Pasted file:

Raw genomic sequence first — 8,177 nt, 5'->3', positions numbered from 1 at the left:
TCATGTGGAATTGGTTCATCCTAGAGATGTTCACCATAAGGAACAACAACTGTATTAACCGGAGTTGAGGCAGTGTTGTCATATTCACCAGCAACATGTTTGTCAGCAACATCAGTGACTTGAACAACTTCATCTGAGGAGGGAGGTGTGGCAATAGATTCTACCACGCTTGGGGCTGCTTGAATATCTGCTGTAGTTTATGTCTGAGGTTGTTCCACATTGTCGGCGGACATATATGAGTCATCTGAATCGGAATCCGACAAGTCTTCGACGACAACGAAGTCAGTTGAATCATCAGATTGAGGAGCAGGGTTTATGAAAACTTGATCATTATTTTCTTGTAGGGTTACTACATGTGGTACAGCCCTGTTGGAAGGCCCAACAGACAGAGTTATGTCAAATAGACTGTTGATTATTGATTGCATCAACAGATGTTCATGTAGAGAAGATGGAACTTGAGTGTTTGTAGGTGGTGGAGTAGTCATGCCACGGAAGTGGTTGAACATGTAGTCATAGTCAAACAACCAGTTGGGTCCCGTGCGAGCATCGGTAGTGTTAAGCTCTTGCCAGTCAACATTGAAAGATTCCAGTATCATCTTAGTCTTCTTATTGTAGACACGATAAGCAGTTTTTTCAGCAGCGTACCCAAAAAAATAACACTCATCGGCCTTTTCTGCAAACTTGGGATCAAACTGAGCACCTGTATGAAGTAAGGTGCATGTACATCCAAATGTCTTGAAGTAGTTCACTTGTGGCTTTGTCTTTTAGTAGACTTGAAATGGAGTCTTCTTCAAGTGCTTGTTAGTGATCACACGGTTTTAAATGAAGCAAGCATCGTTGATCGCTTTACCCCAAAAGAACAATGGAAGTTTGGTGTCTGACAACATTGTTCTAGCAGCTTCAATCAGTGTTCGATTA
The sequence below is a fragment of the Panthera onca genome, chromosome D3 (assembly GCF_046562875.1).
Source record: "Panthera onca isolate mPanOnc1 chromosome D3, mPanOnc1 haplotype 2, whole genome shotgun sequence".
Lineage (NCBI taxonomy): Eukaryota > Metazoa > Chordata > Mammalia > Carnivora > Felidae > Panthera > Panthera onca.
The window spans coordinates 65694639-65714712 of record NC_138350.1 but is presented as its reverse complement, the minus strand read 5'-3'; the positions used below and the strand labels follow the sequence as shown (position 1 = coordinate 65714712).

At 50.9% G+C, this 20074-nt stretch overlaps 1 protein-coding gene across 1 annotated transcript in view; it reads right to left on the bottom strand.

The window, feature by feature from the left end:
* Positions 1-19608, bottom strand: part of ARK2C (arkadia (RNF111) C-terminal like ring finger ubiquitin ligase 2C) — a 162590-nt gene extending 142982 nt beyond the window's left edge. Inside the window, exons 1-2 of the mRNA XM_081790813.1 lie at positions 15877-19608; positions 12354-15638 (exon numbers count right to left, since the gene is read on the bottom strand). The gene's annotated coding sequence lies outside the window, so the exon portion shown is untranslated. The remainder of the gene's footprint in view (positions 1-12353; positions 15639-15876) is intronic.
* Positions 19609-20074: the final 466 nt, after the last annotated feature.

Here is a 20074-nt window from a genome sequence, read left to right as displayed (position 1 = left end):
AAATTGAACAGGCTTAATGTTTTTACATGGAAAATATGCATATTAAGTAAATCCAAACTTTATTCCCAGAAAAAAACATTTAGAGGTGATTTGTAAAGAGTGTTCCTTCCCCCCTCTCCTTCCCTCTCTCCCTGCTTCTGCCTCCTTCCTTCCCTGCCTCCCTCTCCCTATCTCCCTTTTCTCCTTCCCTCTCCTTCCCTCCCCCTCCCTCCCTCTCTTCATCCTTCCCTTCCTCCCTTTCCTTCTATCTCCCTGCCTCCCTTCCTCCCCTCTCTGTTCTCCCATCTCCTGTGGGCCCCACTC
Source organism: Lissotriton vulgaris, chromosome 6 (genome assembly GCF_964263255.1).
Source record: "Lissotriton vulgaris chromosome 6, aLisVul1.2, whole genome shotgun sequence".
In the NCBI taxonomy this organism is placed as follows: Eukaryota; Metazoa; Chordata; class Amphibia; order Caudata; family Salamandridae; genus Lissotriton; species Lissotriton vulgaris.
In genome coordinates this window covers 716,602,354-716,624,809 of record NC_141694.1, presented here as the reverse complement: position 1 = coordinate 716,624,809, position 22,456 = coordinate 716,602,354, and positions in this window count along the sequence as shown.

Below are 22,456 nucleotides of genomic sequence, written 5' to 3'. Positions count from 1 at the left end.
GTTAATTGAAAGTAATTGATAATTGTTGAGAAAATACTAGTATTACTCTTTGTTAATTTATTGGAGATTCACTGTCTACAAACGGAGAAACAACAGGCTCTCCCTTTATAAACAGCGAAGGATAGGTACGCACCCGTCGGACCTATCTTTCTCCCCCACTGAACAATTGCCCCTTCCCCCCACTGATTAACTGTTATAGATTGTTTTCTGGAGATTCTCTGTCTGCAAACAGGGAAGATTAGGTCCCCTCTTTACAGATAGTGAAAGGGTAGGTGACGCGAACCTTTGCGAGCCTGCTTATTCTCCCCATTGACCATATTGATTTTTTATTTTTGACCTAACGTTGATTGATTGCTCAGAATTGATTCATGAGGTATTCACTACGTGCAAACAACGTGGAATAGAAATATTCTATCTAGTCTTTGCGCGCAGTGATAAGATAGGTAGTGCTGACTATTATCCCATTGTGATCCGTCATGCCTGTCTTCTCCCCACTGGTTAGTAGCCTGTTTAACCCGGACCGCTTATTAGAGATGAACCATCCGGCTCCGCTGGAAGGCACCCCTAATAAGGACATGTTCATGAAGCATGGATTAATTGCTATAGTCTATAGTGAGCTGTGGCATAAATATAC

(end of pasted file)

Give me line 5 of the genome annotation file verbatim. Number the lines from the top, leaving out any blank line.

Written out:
Lineage (NCBI taxonomy): Eukaryota > Metazoa > Chordata > Mammalia > Carnivora > Felidae > Panthera > Panthera onca.